But during the period from 1967-’80, when the fresh breezes were blowing into Hollywood, a remarkable body of work was created. Diane Jacobs, in a 1977 book on major contemporary directors and their works, boldly proclaimed a “Hollywood Renaissance.” Looking back from a distance of 50 years, having suffered through the increasingly banal and spiritless Hollywood films of the subsequent decades, her celebration of the ’70s seems all the more sound.

For those looking for more information on the period, Biskind’s Easy Riders, Raging Bulls proves an easily digestible if nutrition-deficient introduction. (The book was also adapted into an entertaining but similarly superficial documentary in 2003.) Given the astonishing richness of Hollywood from 1967-’80, a survey of the time almost necessitates a means of narrowing its focus, and Biskind understandably limits the scope of his work by focusing on a relatively small group of a dozen-or-so key filmmakers. But the book unfortunately concerns itself more with commercial than aesthetic considerations, and the apparent governing impulse behind which filmmakers receive extended attention was their ability to generate gossip or money. We learn much about the sex lives, drug use, and other hedonistic indulgences of the filmmakers, and their selfish bad behavior both on and off set provides countless amusing and/or appalling anecdotes. Biskind does provide legitimate insight into the ways such hugely profitable films as The Godfather, Jaws, and Star Wars altered the industry and created the blockbuster mentality that so dominates contemporary Hollywood — a sort of reverse alchemy by which the filmic gold of the ’70s was transformed into the leaden superproductions that followed, arguably reaching its apotheosis in the Marvel Cinematic Universe. What we don’t get is a clear sense of why — other than the size of their grosses — these filmmakers are important: Their movies, the only reason we should care about their lives, are treated as almost incidental. Business dominates the book; art, when it’s discussed at all, is the submissive and unequal partner.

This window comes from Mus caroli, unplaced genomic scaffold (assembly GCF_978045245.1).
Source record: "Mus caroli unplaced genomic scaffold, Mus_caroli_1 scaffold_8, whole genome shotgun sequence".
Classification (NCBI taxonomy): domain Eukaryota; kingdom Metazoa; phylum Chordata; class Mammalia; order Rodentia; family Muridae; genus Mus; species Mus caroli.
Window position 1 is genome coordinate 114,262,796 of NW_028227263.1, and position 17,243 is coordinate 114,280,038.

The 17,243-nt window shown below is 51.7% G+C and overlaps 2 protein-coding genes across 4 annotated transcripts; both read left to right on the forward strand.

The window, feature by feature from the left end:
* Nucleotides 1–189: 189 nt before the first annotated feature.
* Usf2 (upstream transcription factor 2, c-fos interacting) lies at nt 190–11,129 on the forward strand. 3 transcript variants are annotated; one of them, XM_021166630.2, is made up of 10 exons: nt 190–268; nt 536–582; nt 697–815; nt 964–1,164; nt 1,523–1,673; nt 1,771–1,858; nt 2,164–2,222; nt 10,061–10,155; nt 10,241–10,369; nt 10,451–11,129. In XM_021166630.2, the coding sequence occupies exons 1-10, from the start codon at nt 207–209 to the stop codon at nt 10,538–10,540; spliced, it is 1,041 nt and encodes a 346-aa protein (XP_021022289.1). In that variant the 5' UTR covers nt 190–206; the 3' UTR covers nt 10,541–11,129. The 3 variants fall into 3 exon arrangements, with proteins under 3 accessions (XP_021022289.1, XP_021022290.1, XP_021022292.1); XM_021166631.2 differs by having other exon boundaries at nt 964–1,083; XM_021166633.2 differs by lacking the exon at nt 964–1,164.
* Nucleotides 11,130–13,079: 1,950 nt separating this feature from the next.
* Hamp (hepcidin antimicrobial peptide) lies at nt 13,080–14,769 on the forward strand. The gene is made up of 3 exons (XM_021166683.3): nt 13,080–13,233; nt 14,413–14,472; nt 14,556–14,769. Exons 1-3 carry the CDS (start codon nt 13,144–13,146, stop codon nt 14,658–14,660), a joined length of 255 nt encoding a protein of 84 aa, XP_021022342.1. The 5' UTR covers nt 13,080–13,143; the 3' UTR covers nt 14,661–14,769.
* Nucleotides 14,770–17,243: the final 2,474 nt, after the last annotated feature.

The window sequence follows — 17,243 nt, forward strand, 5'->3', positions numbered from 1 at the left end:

For more insightful approaches to ’70s film, I’d suggest such studies as Jacobs’ Hollywood Renaissance, James Monaco’s American Film Now (1979), and Michael Pye and Lynda Myles’ The Movie Brats (1979) — all produced during or at the end of the period — and especially Robert Phillip Kolker’s A Cinema of Loneliness (first published in 1980 and available in four considerably different editions) and Robin Wood’s Hollywood from Vietnam to Reagan (1986, with its 2003 revised edition including new material and adding “… and Beyond” to its title), both of which provide more critically ambitious views. Another essential text on the period is Mark Harris’ exemplary Pictures at a Revolution (2008), which uses the five 1967 films nominated for the Best Picture Oscar — Bonnie and Clyde, Dr. Doolittle, The Graduate, Guess Who’s Coming to Dinner, and In the Heat of the Night — as compelling case studies in the difference between the Old and New Hollywoods. Harris continued the project with a terrific series of essays, “Cinema ’67 Revisited,” on the Film Comment website. Charles Taylor’s immensely entertaining and insightful Opening Wednesday at a Theater or Drive-in Near You There (2017) explores what the subtitle terms “The Shadow Cinema of the American 1970s” — less celebrated but compelling films such as Floyd Mutrux’s Aloha, Bobby and Rose and Robert Culp’s Hickey & Boggs. There are also plentiful biographies and critical studies of the essential directors, and even some celebratory documentaries (e.g., Milius in 2013 and De Palma in 2015).

The best means of learning about the major films of the period, of course, is to watch them at Golden Anniversaries or seek them out on Blu-ray or streaming services. To make sampling those films a bit easier, I’ve provided a guide to select works by key filmmakers. Although I cheated a bit by including a few independents and a handful of films by English or European directors with American stars, the list — which is emphatically not exhaustive — offers irrefutable evidence of Hollywood’s range and vitality during that remarkable time. Add to those titles the great documentary work of Barbara Kopple, Frederick Wiseman, Albert and David Maysles, D.A. Pennebaker, Emile De Antonio, Haskell Wexler and Peter Davis, and is it any wonder that those of us who cut our filmgoing teeth in the ’70s find most contemporary American work — Hollywood or independent — scarcely worth chewing?

Direction Finder: Works by Key Filmmakers of the 1970s

  • Robert Aldrich: Hustle, Ulzana’s Raid
  • Woody Allen: Annie Hall, Bananas, Interiors, Love and Death, Manhattan, Sleeper, Stardust Memories
  • Robert Altman: Brewster McCloud, California Split, Images, The Long Goodbye, M*A*S*H, McCabe & Mrs. Miller, Nashville, Thieves Like Us, Three Women, A Wedding